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Hcg Level

Hcg Level

What is hCG?

hCG, or human chorionic gonadotropin, is one of the major pregnancy hormones. Once implantation occurs, the placenta begins to form and secrete hCG. hCG levels rise and send a signal to the corpus luteum to keep producing progesterone, which in turn maintains the uterine lining (instead of shedding it and getting your period) and supports the developing embryo. For this reason, this hCG signal is sometimes called the “rescue of the corpus luteum.”

Do you have hCG levels when you are not pregnant?

Yes, but not in significant quantities. While hCG is typically considered the pregnancy hormone, every woman has very low levels of hCG (less than 5 IU/mL). However, hCG levels become meaningful once the placenta begins to secrete it in high amounts. So, unless you’re pregnant, you wouldn’t expect to see a positive pregnancy test because hCG levels would be too low for detection.

What is human chorionic gonadotropin (hCG)?

During pregnancy, cells in the developing placenta make hCG. The placenta is the sac that nourishes the egg after it’s fertilized and attaches to the uterine wall.

hCG can first be detected in a blood sample about 11 days after conception. Levels of hCG continue to double every 48 to 72 hours. They reach their peak around 8 to 11 weeks after conception.

hCG levels then decline and level off, remaining steady for the rest of the pregnancy.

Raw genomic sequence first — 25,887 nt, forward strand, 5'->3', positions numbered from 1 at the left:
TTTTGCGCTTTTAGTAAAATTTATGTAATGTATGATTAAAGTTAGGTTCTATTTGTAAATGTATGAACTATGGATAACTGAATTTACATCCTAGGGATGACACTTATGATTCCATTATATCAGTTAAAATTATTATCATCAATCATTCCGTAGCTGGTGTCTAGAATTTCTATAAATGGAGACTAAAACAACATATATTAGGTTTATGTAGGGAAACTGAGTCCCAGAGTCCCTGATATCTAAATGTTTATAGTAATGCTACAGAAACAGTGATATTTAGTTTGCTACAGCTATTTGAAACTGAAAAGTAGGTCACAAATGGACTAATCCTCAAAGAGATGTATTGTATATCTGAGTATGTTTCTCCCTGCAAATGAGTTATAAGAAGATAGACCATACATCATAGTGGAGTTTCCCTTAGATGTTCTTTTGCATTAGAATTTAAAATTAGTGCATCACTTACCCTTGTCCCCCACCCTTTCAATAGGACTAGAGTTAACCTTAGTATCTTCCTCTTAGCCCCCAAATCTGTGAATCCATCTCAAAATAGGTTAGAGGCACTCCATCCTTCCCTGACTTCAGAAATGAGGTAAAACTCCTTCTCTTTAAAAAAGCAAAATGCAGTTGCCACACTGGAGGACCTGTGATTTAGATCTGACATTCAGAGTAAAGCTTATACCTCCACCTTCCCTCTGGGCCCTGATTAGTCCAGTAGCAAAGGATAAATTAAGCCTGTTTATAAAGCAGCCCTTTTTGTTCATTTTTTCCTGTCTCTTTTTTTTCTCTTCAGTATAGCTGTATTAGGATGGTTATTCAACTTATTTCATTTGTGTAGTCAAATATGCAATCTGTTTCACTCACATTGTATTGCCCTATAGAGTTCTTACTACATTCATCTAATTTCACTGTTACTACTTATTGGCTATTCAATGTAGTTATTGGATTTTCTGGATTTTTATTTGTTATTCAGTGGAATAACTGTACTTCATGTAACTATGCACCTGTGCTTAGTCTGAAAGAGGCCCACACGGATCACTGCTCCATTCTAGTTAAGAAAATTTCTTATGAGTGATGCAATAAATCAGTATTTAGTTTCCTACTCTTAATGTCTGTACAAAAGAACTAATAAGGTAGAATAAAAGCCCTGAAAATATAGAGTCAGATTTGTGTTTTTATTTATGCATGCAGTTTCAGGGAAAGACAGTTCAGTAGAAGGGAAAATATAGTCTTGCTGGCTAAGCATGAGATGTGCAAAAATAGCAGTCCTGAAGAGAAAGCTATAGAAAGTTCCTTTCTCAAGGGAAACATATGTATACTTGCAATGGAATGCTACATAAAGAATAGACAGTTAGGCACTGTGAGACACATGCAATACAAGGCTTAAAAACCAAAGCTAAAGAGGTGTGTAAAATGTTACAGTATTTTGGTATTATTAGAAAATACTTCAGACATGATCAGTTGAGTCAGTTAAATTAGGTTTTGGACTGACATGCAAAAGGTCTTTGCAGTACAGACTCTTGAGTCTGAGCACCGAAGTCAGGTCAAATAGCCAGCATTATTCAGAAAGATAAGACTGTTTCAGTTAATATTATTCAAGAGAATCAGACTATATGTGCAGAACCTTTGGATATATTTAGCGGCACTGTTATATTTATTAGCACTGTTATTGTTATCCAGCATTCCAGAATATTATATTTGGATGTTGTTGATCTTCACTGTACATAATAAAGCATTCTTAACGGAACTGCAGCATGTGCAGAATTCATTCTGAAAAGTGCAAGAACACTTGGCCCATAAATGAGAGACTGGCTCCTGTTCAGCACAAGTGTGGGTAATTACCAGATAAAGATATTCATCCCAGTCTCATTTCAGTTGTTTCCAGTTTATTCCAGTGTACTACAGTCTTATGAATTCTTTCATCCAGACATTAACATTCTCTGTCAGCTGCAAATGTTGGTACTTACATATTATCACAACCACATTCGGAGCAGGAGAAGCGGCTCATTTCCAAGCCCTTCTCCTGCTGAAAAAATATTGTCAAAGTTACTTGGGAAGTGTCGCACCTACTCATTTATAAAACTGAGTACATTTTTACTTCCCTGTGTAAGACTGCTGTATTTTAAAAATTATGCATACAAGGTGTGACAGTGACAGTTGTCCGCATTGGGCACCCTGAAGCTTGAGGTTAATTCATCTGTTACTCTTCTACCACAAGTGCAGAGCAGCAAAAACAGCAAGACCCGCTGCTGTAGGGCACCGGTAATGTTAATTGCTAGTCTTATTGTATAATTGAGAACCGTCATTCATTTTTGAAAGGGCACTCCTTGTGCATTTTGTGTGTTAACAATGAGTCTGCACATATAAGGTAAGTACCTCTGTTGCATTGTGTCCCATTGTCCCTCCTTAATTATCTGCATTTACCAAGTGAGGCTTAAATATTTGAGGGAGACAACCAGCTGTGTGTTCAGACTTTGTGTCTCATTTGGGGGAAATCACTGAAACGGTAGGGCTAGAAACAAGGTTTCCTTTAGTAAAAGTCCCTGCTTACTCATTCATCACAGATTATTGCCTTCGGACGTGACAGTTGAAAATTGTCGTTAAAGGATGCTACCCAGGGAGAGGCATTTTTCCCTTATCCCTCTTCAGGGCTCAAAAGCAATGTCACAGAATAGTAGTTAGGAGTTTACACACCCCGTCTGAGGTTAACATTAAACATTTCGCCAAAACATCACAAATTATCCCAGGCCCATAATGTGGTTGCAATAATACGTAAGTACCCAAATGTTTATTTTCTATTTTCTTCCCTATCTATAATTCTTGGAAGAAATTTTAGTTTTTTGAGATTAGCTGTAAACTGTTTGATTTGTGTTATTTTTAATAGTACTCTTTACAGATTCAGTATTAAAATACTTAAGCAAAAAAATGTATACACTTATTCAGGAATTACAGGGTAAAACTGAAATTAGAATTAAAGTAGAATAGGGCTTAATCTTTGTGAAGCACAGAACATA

What risks are associated with the hCG blood test?

Risks involved with having blood taken are minimal.

There may be a small amount of bruising where the needle was inserted. This can be minimized by applying pressure to the area for several minutes after the needle is removed.

In very rare cases, the following may occur:

  • excessive bleeding
  • lightheadedness
  • fainting
  • hematoma, which happens when blood accumulates under your skin
  • infection at the needle site
  • swollen veins

Why is the hCG blood test performed?

The hCG blood test is performed to:

  • confirm pregnancy
  • determine the approximate age of the fetus
  • diagnose an abnormal pregnancy, such as an ectopic pregnancy
  • diagnose a potential miscarriage
  • screen for Down syndrome

The hCG blood test is sometimes used to screen for pregnancy before you undergo certain medical treatments that could potentially harm a developing baby. Examples of these treatments include X-rays.

If an hCG test concludes that someone is pregnant, healthcare professionals can ensure that they’re protected and that the fetus isn’t harmed by those medical treatments.

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